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David Trimble...lasting legacy.

World of Politics with Harry McGee

The death of David Trimble brought back memories of the time he was awarded the Nobel Peace Prize almost a quarter of a century ago, along with John Hume, for their efforts in securing the historic Good Friday Agreement in 1998.

It could be argued that others should have been also on the plane to Oslo that winter, namely Bertie Ahern and Tony Blair.

Gerry Adams and Martin McGuinness also played an important role by steering the hard men of the IRA on a path that saw them end their campaign of violence and accept a political solution achieved by solely democratic means.

Of course, it would have been a blatant contradiction to award a peace prize to Adams and McGuinness given their instrumental roles in a republican movement that prosecuted a ruthless armed strategy for almost 30 years right up to that time. The Damascene conversion in 1998 did not erase what had gone before.

Certainly, Hume and those around him from the SDLP – particularly Séamus Mallon – deserved all the praise they got for their selfless pursuit of a political pathway and their brave eschewal of all forms of violence as they grappled with the unique set of circumstances of Northern Ireland.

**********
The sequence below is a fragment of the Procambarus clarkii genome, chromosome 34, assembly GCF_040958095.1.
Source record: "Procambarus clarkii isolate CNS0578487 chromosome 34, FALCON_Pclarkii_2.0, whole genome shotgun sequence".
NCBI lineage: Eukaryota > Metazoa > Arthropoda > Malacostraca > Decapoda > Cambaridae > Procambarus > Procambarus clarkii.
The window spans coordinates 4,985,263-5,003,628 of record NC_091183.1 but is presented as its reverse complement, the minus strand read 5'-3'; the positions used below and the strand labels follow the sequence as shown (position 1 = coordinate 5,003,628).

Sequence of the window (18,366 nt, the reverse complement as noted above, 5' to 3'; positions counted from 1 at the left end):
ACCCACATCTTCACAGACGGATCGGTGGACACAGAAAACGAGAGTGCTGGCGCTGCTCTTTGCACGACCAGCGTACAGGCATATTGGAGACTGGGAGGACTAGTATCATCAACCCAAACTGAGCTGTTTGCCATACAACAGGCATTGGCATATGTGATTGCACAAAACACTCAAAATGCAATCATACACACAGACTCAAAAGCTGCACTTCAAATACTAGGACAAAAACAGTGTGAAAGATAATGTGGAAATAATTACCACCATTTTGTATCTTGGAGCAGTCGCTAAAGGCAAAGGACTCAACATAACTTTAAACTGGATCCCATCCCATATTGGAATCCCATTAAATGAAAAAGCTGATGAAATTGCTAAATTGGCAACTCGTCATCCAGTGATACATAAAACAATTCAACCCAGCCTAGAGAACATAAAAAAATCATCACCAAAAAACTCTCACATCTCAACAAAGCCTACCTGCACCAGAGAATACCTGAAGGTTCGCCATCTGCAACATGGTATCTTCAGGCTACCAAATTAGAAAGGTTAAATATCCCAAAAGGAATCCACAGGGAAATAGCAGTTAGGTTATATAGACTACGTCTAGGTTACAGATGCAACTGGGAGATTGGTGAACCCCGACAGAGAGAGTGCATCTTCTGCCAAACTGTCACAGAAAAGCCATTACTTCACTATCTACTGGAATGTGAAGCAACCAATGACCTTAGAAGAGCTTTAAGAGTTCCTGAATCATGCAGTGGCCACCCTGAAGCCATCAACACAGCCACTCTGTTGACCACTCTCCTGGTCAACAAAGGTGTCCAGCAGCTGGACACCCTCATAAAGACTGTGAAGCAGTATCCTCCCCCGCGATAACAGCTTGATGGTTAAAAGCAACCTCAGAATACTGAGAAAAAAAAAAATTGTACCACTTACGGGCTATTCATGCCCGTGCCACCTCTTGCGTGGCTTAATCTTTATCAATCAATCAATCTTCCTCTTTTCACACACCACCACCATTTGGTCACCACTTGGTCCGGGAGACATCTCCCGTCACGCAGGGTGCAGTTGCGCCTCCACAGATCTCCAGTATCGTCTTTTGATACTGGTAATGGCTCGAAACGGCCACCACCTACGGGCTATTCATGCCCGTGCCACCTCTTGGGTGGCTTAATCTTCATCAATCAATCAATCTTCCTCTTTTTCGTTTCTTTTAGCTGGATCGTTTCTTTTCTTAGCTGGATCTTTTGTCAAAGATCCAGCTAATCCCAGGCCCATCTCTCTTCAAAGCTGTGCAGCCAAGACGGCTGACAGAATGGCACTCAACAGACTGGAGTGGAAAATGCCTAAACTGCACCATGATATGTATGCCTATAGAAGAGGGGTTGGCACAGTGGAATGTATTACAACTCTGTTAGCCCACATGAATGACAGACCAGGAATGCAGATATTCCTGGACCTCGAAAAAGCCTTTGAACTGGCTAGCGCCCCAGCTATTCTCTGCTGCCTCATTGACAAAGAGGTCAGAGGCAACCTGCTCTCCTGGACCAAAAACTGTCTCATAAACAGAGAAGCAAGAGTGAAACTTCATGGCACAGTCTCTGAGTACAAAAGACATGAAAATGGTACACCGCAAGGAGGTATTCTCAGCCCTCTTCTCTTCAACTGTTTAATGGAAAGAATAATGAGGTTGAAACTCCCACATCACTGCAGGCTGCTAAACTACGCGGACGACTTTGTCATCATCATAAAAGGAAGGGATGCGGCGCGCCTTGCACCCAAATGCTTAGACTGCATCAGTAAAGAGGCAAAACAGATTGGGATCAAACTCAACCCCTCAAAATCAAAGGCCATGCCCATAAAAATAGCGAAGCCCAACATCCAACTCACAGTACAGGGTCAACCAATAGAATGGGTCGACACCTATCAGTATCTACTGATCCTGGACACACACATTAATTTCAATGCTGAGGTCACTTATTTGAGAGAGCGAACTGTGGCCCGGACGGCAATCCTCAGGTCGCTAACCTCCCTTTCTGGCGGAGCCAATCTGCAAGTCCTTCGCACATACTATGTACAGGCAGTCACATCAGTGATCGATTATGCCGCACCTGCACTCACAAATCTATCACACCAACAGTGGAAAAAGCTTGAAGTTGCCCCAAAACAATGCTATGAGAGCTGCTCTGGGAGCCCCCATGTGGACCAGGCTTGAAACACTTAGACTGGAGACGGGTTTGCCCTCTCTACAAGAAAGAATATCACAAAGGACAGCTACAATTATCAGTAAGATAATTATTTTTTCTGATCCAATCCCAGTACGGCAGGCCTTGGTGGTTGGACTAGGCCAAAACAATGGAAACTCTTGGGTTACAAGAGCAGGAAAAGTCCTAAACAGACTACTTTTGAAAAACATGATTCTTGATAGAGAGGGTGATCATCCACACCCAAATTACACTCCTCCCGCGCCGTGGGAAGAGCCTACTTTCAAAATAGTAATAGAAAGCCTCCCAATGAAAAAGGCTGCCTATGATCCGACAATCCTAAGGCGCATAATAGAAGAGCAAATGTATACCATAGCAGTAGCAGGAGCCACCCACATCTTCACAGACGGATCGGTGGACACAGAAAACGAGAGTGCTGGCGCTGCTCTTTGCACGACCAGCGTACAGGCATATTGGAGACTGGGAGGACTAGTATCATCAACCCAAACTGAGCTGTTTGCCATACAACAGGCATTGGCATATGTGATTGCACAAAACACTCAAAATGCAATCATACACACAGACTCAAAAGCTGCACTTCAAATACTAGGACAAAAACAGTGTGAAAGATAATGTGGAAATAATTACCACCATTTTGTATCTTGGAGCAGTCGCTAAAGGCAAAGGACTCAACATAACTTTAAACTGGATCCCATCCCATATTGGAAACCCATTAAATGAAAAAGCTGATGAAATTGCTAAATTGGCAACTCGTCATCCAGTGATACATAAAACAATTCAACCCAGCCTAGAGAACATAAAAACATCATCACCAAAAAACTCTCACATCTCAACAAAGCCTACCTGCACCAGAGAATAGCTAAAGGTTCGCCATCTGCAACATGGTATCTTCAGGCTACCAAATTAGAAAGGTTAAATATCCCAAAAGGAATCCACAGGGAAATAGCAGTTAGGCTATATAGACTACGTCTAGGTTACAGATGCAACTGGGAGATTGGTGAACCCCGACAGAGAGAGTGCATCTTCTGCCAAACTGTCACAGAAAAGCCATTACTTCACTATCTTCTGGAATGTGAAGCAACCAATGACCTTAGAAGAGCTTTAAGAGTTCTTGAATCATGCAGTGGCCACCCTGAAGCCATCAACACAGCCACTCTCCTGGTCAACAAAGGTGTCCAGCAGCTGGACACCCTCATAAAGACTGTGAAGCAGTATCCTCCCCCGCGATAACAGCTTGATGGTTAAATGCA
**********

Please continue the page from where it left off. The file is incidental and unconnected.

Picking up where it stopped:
That said, Trimble showed a huge degree of personal courage and resilience in facing down his critics and enemies – and there were many loud and bitter voices condemning him on the unionist side – and persevering with the talks that culminated with the historic agreement in Hillsborough Castle on that Good Friday in early April in 1998.

But it would have been unimaginable for him to be in that position three years before hand or even three years afterwards when the UUP began imploding around him. The important thing was that he stayed the course during that crucial period.

For more, read this week’s Connacht Tribune.

Connacht Tribune Digital Edition App

Download the Connacht Tribune Digital Edition App to access to Galway’s best-selling newspaper.

Click HERE to download it for iPhone and iPad from Apple’s App Store, or HERE to get the Android Version from Google Play.

Or purchase the Digital Edition for PC, Mac or Laptop from Pagesuite  HERE.

Get the Connacht Tribune Live app
The Connacht Tribune Live app is the home of everything that is happening in Galway City and county. It’s completely FREE and features all the latest news, sport and information on what’s on in your area. Click HERE to download it for iPhone and iPad from Apple’s App Store, or HERE to get the Android Version from Google Play.